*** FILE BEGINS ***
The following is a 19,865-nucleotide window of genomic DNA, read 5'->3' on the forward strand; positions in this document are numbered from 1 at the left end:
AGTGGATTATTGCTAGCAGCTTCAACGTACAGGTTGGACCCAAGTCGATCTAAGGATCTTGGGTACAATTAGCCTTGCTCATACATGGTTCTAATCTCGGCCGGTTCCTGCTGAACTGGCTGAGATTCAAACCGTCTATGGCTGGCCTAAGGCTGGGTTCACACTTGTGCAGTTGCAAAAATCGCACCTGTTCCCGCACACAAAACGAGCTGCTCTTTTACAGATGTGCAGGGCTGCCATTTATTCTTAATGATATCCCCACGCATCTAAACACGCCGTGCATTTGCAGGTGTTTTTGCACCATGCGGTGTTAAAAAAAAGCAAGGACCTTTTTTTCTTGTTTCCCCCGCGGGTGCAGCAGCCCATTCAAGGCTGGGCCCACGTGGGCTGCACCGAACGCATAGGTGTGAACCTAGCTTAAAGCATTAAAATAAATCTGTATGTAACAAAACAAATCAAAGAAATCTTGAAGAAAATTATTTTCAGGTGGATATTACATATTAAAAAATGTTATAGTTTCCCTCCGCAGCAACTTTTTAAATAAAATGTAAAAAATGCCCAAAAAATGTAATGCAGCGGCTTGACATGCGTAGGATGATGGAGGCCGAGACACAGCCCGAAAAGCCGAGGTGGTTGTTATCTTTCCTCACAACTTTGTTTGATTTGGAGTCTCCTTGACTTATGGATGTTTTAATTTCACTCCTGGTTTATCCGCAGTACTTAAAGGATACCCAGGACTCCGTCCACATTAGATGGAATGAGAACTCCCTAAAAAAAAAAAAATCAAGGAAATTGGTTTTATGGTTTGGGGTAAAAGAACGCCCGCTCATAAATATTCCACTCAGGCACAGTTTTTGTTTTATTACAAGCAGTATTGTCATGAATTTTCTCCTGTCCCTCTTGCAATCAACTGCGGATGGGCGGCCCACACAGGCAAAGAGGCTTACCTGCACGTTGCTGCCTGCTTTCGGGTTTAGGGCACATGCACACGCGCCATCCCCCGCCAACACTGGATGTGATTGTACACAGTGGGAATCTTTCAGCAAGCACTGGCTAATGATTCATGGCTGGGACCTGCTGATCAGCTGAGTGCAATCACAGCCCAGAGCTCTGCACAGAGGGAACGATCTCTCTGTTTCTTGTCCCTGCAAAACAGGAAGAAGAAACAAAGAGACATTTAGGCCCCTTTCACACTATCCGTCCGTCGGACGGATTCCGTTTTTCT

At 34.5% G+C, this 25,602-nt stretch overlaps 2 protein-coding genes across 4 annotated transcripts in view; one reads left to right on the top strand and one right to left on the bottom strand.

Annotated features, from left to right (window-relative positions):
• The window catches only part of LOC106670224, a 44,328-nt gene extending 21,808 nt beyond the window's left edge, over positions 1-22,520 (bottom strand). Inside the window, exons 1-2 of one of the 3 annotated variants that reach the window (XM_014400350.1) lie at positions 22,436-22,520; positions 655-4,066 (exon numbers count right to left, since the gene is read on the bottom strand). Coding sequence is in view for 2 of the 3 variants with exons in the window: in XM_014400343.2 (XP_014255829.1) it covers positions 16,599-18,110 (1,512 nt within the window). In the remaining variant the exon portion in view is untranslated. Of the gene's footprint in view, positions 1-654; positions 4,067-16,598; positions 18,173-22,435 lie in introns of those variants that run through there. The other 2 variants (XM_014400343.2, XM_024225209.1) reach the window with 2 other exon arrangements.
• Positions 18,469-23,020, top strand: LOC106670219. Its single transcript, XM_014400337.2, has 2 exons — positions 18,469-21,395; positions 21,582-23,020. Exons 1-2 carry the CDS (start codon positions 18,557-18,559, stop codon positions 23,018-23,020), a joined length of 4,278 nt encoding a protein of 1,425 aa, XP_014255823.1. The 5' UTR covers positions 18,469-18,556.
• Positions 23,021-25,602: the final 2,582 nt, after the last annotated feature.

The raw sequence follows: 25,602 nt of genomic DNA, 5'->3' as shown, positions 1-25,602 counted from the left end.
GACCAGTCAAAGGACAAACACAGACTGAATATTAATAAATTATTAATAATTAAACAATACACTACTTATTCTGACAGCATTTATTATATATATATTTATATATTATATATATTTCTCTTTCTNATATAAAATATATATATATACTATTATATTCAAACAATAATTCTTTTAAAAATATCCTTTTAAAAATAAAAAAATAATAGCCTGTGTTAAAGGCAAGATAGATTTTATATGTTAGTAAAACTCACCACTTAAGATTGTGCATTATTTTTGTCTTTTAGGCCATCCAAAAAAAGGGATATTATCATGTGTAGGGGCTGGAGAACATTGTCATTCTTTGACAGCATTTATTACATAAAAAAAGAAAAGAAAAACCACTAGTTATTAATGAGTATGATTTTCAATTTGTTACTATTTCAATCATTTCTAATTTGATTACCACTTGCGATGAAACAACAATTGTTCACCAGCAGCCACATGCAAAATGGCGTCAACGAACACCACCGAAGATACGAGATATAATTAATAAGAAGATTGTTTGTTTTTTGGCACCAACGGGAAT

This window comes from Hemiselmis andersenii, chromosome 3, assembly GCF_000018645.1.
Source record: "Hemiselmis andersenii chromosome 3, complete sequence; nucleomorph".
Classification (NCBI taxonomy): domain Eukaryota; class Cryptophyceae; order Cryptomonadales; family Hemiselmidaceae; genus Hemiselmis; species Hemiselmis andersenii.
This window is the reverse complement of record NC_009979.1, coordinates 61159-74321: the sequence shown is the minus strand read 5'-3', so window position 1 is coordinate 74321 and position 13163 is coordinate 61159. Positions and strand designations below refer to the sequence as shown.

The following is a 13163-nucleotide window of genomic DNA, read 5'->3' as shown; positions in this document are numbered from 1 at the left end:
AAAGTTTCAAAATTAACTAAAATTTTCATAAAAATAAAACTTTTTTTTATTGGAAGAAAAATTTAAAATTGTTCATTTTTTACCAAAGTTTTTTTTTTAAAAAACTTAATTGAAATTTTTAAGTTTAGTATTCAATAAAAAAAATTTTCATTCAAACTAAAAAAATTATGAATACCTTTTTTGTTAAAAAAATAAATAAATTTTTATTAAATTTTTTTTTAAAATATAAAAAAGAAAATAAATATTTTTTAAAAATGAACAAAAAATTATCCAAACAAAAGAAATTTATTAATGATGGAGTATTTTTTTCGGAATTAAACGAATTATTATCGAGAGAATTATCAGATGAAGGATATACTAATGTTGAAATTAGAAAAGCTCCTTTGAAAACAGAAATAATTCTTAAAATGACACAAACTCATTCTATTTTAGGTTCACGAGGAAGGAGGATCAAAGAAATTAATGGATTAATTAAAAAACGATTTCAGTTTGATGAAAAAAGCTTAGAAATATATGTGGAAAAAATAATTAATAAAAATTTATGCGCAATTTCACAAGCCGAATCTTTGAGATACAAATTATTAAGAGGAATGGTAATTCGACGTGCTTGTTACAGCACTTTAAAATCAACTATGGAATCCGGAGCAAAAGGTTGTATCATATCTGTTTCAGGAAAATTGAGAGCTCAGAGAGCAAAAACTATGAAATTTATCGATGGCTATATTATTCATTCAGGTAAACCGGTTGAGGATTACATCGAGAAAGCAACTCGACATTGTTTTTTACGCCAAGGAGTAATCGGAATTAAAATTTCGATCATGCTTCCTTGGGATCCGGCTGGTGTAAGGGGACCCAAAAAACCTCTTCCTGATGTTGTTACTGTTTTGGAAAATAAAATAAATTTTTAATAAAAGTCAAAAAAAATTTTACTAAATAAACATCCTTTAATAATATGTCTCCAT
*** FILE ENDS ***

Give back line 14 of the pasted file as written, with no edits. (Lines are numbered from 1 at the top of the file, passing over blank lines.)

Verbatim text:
The following is a 13163-nucleotide window of genomic DNA, read 5'->3' as shown; positions in this document are numbered from 1 at the left end: